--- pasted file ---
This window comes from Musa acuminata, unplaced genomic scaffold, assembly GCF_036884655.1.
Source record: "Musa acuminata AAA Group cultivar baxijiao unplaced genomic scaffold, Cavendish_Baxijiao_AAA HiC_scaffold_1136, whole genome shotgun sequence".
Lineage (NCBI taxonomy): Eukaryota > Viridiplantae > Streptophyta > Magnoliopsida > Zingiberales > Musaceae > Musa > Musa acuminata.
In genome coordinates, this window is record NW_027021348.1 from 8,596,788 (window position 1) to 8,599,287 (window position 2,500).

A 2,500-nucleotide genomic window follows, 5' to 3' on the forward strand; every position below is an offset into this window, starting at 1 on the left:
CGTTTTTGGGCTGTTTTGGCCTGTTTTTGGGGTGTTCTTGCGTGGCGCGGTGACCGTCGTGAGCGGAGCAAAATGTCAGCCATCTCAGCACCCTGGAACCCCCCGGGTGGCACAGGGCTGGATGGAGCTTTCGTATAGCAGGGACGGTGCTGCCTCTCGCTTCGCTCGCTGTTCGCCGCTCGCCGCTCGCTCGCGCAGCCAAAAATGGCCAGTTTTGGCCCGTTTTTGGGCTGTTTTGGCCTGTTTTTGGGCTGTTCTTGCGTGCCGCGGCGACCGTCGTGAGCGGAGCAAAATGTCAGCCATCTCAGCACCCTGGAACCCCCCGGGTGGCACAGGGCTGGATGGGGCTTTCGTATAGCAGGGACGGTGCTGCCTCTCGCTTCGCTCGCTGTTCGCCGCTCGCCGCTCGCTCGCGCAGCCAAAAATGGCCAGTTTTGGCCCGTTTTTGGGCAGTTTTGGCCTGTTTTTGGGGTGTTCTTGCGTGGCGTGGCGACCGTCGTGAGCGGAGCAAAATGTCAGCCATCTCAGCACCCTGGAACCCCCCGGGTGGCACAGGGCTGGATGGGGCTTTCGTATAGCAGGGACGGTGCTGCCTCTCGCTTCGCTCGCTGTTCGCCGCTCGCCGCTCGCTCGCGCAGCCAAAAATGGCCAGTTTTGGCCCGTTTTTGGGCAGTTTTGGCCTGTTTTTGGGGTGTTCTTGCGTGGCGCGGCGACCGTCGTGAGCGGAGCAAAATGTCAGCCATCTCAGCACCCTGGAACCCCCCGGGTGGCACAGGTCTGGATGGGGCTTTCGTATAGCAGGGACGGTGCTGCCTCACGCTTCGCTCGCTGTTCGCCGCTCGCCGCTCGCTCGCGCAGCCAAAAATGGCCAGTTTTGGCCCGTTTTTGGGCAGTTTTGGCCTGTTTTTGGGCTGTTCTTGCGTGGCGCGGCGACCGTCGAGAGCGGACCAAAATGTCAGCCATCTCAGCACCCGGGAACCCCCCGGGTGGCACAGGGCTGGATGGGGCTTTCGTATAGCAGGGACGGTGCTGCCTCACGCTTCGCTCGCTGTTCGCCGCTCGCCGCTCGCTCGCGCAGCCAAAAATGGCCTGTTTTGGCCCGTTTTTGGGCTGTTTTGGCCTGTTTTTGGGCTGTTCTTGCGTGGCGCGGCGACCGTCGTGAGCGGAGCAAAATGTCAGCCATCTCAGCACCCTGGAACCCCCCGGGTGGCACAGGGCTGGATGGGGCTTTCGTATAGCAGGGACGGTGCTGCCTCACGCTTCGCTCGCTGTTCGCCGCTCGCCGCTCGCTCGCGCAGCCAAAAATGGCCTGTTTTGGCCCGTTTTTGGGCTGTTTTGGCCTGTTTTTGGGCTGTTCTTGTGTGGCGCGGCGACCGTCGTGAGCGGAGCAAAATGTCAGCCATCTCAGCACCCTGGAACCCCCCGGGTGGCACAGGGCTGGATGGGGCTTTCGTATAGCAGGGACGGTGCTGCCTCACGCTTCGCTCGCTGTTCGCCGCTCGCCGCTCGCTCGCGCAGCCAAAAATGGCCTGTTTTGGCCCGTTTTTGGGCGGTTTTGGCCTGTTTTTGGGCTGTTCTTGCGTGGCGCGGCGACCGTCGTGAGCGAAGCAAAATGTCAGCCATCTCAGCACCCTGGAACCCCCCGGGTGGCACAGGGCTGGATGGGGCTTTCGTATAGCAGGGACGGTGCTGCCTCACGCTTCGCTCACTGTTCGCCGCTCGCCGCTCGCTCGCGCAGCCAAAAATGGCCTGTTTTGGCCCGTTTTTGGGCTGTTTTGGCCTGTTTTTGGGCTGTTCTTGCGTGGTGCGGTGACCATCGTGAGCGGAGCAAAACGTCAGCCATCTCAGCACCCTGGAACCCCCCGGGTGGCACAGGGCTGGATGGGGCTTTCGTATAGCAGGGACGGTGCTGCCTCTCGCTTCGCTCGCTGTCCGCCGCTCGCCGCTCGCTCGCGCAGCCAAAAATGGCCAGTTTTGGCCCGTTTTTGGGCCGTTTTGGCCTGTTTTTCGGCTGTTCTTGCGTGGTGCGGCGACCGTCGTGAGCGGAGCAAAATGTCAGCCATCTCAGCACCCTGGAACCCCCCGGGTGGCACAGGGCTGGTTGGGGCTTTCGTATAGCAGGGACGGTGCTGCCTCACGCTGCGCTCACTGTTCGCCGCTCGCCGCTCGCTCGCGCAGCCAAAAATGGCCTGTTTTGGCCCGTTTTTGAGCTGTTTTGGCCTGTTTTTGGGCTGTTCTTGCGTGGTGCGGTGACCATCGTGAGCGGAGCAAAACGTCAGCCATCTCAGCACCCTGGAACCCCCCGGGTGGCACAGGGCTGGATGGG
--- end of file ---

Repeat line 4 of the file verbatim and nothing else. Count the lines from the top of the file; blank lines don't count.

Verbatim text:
In genome coordinates, this window is record NW_027021348.1 from 8,596,788 (window position 1) to 8,599,287 (window position 2,500).